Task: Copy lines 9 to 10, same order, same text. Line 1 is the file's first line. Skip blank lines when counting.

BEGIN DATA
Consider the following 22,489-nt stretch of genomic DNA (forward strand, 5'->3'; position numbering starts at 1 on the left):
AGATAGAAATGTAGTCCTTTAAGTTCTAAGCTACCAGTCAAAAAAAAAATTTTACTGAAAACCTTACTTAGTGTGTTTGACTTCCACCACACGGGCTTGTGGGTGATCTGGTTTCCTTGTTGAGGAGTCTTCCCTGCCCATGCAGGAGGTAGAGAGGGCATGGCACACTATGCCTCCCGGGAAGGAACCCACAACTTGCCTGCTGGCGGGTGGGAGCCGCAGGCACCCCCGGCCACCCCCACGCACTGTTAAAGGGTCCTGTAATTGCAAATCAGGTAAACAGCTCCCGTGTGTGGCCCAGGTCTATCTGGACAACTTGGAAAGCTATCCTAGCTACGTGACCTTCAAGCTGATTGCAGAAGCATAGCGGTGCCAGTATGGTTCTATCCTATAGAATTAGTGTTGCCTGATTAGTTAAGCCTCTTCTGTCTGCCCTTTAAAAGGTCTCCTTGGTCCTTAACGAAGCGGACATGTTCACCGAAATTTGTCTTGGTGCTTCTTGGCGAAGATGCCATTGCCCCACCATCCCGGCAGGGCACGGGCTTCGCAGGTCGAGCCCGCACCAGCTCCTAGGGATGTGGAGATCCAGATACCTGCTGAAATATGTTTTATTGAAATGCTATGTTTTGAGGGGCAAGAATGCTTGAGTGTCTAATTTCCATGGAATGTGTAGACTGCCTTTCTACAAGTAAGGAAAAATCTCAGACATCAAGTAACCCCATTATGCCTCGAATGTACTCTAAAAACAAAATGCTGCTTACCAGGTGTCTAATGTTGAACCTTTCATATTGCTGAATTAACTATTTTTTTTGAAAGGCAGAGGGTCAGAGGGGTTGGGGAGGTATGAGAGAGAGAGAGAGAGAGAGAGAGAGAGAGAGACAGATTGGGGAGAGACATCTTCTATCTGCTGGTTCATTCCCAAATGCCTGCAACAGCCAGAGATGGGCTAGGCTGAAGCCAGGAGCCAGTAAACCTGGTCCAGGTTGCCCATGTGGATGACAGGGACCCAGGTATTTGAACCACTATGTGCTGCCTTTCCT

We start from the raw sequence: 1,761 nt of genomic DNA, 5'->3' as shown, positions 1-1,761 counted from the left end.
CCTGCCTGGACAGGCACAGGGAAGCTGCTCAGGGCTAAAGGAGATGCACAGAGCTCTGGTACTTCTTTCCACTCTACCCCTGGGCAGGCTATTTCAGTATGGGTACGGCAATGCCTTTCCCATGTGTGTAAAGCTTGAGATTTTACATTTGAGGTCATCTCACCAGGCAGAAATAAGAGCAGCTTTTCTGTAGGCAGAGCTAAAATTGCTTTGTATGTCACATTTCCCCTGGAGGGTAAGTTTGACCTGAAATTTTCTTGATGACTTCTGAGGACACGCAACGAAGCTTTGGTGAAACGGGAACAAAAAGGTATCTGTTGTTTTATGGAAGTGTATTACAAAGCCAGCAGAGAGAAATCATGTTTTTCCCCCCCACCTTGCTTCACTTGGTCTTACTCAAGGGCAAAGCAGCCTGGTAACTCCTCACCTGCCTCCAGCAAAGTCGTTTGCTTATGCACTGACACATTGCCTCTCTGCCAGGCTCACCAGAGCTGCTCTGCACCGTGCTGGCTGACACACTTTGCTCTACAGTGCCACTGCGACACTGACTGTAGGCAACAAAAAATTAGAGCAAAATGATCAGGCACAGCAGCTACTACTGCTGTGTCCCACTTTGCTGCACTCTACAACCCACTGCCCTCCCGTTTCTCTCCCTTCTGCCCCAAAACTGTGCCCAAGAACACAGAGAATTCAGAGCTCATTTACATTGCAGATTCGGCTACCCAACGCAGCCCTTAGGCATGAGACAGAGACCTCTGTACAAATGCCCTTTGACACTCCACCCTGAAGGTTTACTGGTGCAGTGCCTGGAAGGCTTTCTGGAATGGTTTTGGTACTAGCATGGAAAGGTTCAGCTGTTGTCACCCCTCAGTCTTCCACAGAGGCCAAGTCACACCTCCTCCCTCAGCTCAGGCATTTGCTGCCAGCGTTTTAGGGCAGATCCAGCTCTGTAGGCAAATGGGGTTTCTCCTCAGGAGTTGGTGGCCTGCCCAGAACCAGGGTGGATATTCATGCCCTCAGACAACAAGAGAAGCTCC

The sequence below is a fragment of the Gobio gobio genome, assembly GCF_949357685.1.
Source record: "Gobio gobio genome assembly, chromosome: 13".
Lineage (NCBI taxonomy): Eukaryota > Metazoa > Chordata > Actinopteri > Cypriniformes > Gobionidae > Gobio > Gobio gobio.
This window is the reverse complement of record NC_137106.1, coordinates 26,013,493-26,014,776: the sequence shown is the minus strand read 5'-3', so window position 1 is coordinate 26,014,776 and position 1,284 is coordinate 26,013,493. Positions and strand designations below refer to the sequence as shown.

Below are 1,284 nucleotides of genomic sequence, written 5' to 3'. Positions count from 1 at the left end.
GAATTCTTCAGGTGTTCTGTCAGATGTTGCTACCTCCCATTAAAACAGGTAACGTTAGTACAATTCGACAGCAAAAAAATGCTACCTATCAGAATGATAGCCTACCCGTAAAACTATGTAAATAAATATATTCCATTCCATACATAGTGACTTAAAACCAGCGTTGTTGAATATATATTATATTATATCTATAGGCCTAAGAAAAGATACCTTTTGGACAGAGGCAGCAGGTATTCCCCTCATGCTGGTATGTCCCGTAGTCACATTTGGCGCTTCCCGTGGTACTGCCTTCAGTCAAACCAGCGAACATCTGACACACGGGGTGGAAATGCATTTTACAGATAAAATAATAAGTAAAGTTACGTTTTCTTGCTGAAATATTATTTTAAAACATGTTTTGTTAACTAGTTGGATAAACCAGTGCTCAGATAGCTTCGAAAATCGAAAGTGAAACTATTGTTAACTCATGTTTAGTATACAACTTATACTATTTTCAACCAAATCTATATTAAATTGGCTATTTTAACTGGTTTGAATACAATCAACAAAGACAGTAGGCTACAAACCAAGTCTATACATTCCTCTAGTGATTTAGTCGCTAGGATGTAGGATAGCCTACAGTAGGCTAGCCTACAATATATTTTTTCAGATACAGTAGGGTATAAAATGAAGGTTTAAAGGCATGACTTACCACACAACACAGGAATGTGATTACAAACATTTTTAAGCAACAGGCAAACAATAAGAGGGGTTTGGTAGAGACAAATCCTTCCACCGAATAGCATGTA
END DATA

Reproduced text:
Below are 1,284 nucleotides of genomic sequence, written 5' to 3'. Positions count from 1 at the left end.
GAATTCTTCAGGTGTTCTGTCAGATGTTGCTACCTCCCATTAAAACAGGTAACGTTAGTACAATTCGACAGCAAAAAAATGCTACCTATCAGAATGATAGCCTACCCGTAAAACTATGTAAATAAATATATTCCATTCCATACATAGTGACTTAAAACCAGCGTTGTTGAATATATATTATATTATATCTATAGGCCTAAGAAAAGATACCTTTTGGACAGAGGCAGCAGGTATTCCCCTCATGCTGGTATGTCCCGTAGTCACATTTGGCGCTTCCCGTGGTACTGCCTTCAGTCAAACCAGCGAACATCTGACACACGGGGTGGAAATGCATTTTACAGATAAAATAATAAGTAAAGTTACGTTTTCTTGCTGAAATATTATTTTAAAACATGTTTTGTTAACTAGTTGGATAAACCAGTGCTCAGATAGCTTCGAAAATCGAAAGTGAAACTATTGTTAACTCATGTTTAGTATACAACTTATACTATTTTCAACCAAATCTATATTAAATTGGCTATTTTAACTGGTTTGAATACAATCAACAAAGACAGTAGGCTACAAACCAAGTCTATACATTCCTCTAGTGATTTAGTCGCTAGGATGTAGGATAGCCTACAGTAGGCTAGCCTACAATATATTTTTTCAGATACAGTAGGGTATAAAATGAAGGTTTAAAGGCATGACTTACCACACAACACAGGAATGTGATTACAAACATTTTTAAGCAACAGGCAAACAATAAGAGGGGTTTGGTAGAGACAAATCCTTCCACCGAATAGCATGTA